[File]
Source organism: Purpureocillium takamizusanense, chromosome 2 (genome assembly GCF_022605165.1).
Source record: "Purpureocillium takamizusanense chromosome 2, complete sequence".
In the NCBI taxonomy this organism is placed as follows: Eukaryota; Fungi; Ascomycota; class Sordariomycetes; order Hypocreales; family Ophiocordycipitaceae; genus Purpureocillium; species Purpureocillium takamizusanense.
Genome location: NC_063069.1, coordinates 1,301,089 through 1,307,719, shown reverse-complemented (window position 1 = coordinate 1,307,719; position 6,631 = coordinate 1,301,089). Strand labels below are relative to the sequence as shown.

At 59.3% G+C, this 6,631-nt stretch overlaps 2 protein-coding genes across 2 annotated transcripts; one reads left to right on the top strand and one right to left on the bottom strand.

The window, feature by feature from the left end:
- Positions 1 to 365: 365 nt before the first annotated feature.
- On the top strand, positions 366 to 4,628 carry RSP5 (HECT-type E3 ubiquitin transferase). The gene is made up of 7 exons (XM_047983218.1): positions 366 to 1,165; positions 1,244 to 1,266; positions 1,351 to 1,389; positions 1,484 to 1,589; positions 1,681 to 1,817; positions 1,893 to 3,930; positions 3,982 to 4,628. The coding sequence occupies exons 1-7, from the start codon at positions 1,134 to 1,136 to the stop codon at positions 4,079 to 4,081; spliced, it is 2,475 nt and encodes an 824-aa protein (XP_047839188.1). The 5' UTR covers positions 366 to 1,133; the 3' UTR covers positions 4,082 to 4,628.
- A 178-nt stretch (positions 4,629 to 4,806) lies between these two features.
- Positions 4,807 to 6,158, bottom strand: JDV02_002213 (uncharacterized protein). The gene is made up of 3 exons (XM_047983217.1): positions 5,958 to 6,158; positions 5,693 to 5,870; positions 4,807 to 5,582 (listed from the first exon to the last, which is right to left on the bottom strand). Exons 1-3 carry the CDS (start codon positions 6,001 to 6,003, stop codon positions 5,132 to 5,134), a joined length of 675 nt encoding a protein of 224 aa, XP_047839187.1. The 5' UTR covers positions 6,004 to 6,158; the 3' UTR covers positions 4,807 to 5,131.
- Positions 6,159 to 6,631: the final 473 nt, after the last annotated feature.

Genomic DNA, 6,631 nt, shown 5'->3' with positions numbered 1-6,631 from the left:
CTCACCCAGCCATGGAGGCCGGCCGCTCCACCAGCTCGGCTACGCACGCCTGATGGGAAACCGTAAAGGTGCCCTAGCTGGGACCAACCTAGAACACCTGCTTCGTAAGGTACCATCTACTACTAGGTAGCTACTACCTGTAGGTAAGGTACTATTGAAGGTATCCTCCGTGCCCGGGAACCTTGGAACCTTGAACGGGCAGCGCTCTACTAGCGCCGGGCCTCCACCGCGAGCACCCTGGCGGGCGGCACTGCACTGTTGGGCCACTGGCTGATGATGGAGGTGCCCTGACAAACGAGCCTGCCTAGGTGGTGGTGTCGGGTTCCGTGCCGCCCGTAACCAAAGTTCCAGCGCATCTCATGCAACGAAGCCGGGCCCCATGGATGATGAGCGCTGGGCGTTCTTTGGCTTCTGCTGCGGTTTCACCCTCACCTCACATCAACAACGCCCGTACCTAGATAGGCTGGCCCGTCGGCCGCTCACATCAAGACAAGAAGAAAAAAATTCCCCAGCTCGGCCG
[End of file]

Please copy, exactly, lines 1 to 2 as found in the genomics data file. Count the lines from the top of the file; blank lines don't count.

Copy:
Source organism: Purpureocillium takamizusanense, chromosome 2 (genome assembly GCF_022605165.1).
Source record: "Purpureocillium takamizusanense chromosome 2, complete sequence".